Friday, November 21, 2008

Friday Night Linkfest

More requests for the Orange Line to be Light Rail. They even quote us. But please stop using the most recent light rail line in Los Angeles is the end all of cost estimates for light rail. It would NOT cost $150 million a mile to build light rail.
Dan at HugeAssCity hopes for better urban design for the Viaduct replacement. I hope for a rapid streetcar instead of just the waterfront trolley.
I don't see why they can't charge for parking at Metro Stations during inauguration. Perhaps that would pay for the extra rush hour service that's going all day.
Good thing the opposition in Salt Lake didn't get UTA rolled into UDOT. From Transit in Utah:
UDOT puts $3.9B in projects on hold. While I have mentioned this over and over again, I must hammer this home. If a certain group of puppets from a certain so called riders union would have gotten their way and transferred UTA over to UDOT, transit funding would now moved over to highways and that is the goal of the people who run that organization.
There are seven Tram companies in Poland. Seven. Some of the models look pretty sweet.
As many as seven companies are active in the tram building market in Poland, suggesting that competition may develop in the coming years. In many ways the market is quite open, as conditions are similar in the various cities.


Justin said...

With so many companies in Poland, it's interesting, that only Skoda bid on the TTC contract for 204 new streetcars.

Robert Cruickshank said...

Washington would be insane to do anything other than surface/transit for the Viaduct - which is what Seattle voters preferred in a 2007 vote. Especially with a $5 billion deficit facing state government - I don't see how Gregoire can justify $3 billion on a new viaduct or a tunnel.

The outcome here will be exactly what I have been predicting for three years - they will move the money allocated to a new viaduct over to pay for the new 520 bridge and do a surface/transit solution for the Alaskan Way corridor. It's the obvious solution.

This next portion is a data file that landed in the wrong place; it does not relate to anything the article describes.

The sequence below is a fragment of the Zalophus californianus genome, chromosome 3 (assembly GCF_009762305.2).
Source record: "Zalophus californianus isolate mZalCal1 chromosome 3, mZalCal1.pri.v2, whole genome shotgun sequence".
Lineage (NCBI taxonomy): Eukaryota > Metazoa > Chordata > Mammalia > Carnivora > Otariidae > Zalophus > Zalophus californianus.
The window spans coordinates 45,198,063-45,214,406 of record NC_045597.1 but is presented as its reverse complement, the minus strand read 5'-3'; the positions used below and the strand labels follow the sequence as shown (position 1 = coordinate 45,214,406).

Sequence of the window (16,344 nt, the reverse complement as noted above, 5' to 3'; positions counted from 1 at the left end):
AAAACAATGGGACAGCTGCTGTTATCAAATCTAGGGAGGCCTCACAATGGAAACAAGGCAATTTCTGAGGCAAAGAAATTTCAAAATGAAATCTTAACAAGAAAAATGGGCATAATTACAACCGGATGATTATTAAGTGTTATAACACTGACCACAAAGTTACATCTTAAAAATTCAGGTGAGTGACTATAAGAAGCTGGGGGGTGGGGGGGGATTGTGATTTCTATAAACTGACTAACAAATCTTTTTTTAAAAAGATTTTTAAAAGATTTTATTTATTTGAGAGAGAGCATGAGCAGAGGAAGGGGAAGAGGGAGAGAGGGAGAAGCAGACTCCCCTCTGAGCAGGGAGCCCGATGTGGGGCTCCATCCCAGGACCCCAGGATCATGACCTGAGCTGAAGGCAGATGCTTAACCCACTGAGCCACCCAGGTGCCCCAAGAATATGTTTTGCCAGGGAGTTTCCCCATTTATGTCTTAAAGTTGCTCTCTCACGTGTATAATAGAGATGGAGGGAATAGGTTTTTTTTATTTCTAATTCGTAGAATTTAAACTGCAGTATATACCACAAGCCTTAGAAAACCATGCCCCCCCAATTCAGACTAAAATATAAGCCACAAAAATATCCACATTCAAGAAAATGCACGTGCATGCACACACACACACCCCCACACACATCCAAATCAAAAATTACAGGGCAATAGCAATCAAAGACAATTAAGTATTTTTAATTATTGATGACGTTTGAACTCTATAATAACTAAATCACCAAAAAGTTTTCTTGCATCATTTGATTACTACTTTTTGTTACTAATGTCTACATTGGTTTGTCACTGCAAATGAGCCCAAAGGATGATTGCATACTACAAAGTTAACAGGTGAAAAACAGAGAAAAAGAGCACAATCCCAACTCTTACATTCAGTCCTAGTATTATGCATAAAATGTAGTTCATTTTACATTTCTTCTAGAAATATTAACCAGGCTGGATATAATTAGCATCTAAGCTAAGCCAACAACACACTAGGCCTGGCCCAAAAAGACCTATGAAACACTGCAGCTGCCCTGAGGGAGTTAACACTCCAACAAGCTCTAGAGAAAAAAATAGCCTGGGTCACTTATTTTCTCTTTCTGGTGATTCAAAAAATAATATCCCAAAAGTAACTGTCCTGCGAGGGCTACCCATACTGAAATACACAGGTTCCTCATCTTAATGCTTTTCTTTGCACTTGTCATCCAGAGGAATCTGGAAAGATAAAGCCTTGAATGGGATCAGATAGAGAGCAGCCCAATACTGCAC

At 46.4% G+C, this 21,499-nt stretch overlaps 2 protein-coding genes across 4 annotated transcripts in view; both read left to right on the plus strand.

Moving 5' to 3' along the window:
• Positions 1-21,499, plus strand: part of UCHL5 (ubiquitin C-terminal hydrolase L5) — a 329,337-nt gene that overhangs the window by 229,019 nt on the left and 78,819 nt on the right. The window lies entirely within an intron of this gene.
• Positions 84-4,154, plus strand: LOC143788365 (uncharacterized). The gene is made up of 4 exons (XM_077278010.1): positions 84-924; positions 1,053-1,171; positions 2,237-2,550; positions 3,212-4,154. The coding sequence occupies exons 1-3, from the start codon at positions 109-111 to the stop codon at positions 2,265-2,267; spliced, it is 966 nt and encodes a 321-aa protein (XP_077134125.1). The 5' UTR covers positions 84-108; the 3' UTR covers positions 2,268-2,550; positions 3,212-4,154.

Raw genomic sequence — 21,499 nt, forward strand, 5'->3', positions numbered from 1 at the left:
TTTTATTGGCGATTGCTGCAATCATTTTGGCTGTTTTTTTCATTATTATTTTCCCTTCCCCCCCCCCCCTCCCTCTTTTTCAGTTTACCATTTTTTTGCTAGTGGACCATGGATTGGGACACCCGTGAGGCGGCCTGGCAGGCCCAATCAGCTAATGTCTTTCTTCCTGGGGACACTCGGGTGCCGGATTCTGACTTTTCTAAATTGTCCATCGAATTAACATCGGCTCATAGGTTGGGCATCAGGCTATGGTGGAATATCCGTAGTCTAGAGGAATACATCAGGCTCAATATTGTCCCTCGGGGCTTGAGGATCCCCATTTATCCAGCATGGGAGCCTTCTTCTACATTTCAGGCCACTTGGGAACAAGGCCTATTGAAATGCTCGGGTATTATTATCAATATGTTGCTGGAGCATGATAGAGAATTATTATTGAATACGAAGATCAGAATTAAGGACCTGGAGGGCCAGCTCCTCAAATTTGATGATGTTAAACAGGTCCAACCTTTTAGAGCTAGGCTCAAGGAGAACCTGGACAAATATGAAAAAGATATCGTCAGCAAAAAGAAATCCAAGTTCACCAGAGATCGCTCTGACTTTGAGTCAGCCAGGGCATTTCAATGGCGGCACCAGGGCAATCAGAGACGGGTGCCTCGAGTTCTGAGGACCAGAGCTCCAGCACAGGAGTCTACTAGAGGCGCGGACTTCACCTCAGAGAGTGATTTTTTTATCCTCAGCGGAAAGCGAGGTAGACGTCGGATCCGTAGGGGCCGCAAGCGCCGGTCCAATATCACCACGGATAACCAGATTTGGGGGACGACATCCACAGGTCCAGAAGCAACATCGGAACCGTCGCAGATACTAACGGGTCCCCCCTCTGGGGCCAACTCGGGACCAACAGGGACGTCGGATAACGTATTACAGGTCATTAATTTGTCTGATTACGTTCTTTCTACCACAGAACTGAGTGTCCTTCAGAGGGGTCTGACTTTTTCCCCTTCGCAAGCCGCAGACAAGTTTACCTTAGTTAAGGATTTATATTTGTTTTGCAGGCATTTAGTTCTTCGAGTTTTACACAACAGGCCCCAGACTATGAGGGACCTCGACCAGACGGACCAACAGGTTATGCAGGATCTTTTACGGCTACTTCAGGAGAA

Robert said...

I don't expect this view to be popular on this site, but Metro should not charge for parking on inauguration day.

Parking for the DC Metro is tied into SmarTrip cards, Metro's RFID farecards, and users pay when exiting. There is no other way to pay for parking at Metro stations. Normally this is fine, as the number of tourists is small compared to the number of commuters. Metro staff at stations with parking are generally able to ensure that tourists figure out how to use the system--the tourists generally stick out. However, I still see tourists try to exit Metro parking lots without SmarTrip cards. They then have to turn around and go back into the station. This happens infrequently enough that it isn't a problem. However, if Metro charged for parking on inauguration day, this would cause major problems.

If Metro accepted cash for parking, or charged for parking on entry, I would have no problem with charging for parking on inauguration day. However, the benefits of not charging are outweighed by the costs.

Matt Fisher said...

One of the seven streetcar/tram manufacturers based in Poland is Konstal, but it's now owned by Alstom. They manufacture the Konstal 105Na (and I apologize for the lack of an article on the English Wikipedia). This model is actually influenced by the PCC, as are the Tatra trams commonly found in Eastern Europe. The Konstal 105Na is used in practically every city in Poland that currently operates trams, except for one (to my knowledge).

One model Konstal manufactures, the 116Nd, is used in Katowice (their operation is an areawide network of interurbans, and appears to be a lot like the Citadis. It's possible it may even be an apparant variation on it.